Another very important aspect to consider when discussing slang is the different situations where we are most likely and most unlikely to use slang. Most people knowthe standard form of their first language and in formal situations such as job interviews most people tend to speak as formallyas possible,avoiding slang usage to give a goodfirstimpression.Another example is that most people tend to speak in a more formal way the firsttimethey meet new people whereas their language tends toloosen up after awhile (Andersson & Trudgill 1990: 71). So the conclusion must be that when a boss speaks more informallyto an employee for the first time the employee has probably advanced in the company.
Even though many people use a lot of slang in their everyday language there is also awareness that it is not “correct” languageusage. Style-shiftingfrom non-standard to standard languageis referred to as overt prestige and is according to Yule (2006: 209) most likely to be used by men and women from themiddle class;women also use it more than men. The opposite of overt prestige is covert prestigeand refers to the phenomenonthat especiallyadolescentsof lower society classesuse non-standard language consciously. According to Yule2006: 210,it is used to show solidarity with their social group by not shifting language-style to sound like another social group.And according to Eble (in Moore 1996:61), three of the most typical functions of slang are to express informality, identify group members and oppose established authority. The point of slang is often to be amusing or shocking (Andersson & Trudgill, 1990: 78).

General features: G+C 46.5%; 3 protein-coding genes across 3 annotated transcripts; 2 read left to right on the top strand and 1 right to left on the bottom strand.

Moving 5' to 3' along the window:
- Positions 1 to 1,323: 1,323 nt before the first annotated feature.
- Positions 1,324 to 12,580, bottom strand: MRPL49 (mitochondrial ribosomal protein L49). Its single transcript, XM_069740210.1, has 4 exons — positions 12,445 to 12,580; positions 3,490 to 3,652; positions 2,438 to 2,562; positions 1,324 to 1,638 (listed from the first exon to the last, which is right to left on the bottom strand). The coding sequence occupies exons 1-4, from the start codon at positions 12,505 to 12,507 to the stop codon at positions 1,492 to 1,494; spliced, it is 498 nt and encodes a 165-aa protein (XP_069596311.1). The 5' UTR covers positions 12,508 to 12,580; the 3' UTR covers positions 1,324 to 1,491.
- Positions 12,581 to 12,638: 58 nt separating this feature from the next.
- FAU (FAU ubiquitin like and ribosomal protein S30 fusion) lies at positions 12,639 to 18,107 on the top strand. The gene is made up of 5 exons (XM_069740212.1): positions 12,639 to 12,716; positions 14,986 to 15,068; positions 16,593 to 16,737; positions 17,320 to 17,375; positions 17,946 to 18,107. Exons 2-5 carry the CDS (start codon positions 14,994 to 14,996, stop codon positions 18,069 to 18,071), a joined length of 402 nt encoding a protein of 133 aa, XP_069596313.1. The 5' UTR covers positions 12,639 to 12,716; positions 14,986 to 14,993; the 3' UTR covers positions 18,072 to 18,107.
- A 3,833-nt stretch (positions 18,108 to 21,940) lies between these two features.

This is also why the invention of new slang wordsor coming up with alternative meaningsfor already existing wordsis crucial. When words lose their shocking oramusing effect they need to be replaced with new words. This often goes hand in hand with other groups accepting these words and beginning to use them in everyday-language usage. Slang does not differ from other trends but is often invented in big cities and then spreads out to the rest of the country(ibid, 1990: 78). It seems that slang isoften a substitute for swearing or a substitute for other words that are taboo, a phenomenon referred to as euphemisms(Andersson & Trudgill, 1990: 82). Instead of saying “I have to piss”which is not very polite there is a vast numberof slang words that can be used instead, such as, drain the spuds, visit thesand-box, answer nature’s callorgo and look at the crops.
Similarly, many forms of slang for defecatingor using drugs can be found. To many drug dealers slang usage is even a must; an entire conversation about drugs can take place without any outsiders knowing about it. To make this further effective the slang words